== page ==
Is the “Super Trofeo Omologato” simply an “evolution” of evolution? Not quite. Yes, it’s rear-wheel drive and yes it’s still a Huracán underneath its bold blue/orange livery-clad exterior, but it’s also barely street level – it is a homologation of Lamborghini’s race cars after all. Everything is different: the tuning, the suspension, the body, the weight, the handling characteristics, down to even the lightweight bolts and redesigned hinges. In fact, it’s so special that the front end needed a new term, “COFANGO” – an Italian amalgam of “cofano” and “paragango” or hood and fender – to describe its race car-esque, front-hinged clamshell design. For all intents and purposes, it’s a completely different car.
All of this information presented to me during the car’s briefing put things into perspective, especially as I had to dodge NYC afternoon traffic, dance around Midtown’s infinite potholes, slither through construction work which seems to sprout up on every street you need to take, and encounter a small patch of rain which ironically began once we hopped in. Even the reps at Lamborghini had to make sure the lifting suspension was already set before I took off, “because there’s a massive raised piece of tarmac on the corner of 26th!” But nevertheless we had three hours with the STO all to ourselves, to go anywhere we wanted, and to experience as much as we could with the track-prepped super sport.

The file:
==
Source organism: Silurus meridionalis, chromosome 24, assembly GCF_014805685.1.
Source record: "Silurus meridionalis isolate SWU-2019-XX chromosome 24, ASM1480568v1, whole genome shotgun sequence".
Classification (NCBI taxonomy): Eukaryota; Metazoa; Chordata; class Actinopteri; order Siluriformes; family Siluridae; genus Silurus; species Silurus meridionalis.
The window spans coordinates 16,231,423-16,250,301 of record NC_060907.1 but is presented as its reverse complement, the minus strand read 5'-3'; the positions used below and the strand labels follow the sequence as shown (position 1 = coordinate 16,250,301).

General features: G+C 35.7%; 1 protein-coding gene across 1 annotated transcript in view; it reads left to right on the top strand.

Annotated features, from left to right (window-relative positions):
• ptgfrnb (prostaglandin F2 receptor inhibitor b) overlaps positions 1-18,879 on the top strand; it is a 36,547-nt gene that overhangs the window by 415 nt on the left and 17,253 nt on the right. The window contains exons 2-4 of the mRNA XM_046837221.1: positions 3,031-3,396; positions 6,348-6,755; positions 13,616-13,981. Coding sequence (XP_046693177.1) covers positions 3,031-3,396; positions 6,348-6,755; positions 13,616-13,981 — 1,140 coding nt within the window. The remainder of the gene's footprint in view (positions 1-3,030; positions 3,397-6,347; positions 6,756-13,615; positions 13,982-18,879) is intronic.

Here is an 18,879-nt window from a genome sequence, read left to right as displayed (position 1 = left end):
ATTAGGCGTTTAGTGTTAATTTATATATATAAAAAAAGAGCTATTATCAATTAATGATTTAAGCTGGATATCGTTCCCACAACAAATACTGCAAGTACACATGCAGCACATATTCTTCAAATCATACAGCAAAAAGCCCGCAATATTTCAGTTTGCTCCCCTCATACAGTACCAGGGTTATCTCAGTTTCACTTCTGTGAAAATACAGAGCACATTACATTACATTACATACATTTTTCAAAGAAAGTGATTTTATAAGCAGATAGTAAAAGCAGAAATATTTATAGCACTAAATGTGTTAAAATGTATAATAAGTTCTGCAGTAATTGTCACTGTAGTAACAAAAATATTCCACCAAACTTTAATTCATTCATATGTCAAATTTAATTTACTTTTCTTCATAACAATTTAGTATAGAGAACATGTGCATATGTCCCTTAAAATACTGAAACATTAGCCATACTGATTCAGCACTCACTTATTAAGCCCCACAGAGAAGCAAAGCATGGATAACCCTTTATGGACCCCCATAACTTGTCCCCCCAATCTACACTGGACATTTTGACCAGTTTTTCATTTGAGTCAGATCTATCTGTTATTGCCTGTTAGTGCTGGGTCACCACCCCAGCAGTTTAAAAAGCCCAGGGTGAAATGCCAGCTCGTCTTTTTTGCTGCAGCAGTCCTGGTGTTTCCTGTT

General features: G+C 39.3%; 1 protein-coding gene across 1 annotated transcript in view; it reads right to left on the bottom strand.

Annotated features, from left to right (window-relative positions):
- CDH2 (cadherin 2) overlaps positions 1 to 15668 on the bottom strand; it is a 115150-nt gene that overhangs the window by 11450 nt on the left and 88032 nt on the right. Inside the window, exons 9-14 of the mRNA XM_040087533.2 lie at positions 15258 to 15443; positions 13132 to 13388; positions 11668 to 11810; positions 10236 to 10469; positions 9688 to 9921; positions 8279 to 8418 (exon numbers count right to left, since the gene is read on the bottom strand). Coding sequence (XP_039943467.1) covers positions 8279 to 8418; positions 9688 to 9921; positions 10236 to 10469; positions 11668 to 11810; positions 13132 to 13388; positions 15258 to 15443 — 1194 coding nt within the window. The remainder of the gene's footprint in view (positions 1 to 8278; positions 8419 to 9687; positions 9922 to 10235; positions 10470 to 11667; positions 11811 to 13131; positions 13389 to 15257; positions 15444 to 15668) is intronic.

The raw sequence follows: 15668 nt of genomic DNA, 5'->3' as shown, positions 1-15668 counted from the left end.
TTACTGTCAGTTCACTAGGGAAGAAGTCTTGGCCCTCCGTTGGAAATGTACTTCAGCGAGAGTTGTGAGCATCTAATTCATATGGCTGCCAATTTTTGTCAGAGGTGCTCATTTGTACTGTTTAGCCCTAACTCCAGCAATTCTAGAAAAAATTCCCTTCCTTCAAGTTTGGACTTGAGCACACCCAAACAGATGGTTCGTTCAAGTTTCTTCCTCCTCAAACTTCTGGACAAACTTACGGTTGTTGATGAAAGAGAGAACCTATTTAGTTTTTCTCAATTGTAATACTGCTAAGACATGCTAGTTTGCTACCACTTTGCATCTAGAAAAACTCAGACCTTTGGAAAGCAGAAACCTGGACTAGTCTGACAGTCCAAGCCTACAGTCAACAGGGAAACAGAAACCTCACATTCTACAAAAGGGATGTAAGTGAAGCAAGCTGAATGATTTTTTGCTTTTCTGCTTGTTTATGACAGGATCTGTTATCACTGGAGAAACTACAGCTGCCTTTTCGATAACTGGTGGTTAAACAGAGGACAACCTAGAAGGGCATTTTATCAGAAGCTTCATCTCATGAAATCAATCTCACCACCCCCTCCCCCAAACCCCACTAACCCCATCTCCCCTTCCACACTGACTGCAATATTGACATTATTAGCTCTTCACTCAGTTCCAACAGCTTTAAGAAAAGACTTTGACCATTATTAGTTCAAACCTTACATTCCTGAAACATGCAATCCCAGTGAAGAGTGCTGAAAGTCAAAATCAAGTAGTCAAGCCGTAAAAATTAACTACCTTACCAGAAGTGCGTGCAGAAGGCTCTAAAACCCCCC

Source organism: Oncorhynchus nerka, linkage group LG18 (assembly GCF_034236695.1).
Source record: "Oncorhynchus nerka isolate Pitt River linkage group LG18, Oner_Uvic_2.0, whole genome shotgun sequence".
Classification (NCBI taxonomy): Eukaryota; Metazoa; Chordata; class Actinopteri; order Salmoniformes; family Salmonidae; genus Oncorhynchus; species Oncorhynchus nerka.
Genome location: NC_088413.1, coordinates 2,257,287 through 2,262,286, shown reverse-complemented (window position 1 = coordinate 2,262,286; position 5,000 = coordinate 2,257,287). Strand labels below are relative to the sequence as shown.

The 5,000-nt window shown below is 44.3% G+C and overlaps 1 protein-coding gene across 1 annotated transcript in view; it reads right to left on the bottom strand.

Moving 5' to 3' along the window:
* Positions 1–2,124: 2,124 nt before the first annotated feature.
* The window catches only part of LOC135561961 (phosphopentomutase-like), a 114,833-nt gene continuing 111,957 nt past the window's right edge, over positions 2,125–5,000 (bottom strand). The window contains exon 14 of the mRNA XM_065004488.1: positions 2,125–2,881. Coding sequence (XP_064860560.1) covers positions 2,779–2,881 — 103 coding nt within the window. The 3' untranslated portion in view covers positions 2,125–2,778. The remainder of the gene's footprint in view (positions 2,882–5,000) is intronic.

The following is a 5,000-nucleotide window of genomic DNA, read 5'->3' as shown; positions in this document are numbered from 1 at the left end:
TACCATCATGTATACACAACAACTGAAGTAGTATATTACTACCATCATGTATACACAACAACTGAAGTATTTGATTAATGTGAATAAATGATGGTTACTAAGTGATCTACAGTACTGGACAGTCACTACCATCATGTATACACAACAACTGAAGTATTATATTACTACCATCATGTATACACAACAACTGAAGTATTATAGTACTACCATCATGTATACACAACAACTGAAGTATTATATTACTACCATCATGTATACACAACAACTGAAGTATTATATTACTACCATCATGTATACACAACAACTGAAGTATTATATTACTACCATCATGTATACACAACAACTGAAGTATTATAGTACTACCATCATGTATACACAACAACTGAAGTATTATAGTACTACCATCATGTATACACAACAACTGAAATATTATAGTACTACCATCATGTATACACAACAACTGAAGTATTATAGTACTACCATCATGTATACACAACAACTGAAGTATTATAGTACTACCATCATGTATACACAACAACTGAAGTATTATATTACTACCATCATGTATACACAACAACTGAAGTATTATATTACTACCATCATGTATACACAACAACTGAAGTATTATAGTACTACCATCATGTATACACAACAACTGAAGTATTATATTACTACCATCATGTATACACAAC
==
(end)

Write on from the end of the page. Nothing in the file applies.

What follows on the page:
And to our surprise, the STO taught us a lot in 180 minutes, give or take.
Firstly, we learned that car companies, Lamborghini included, understand their audience and their potential trepidation towards ultra hardcore vehicles and allow for a little bit of fun while still finding ways to keep you safe. Changing our drive mode to and from STO and TROFEO modes allowed for black-and-white differences in vehicle dynamics, but once the rain rolled in, the wet weather-friendly PIOGGIA mode felt like a sigh of relief, which barely allowed the wheels to spin as we gunned it in second down a damp, secluded straightaway. So while the rear-wheel drive may be a “handful” on poor road conditions and when speeds exceed legal limits, the STO felt unexpectedly controllable; a surprise when its closest rival is another track-ready homologation from Stuttgart, Porsche’s GT2 RS which harkens back to Porsche’s “Widowmaker” days.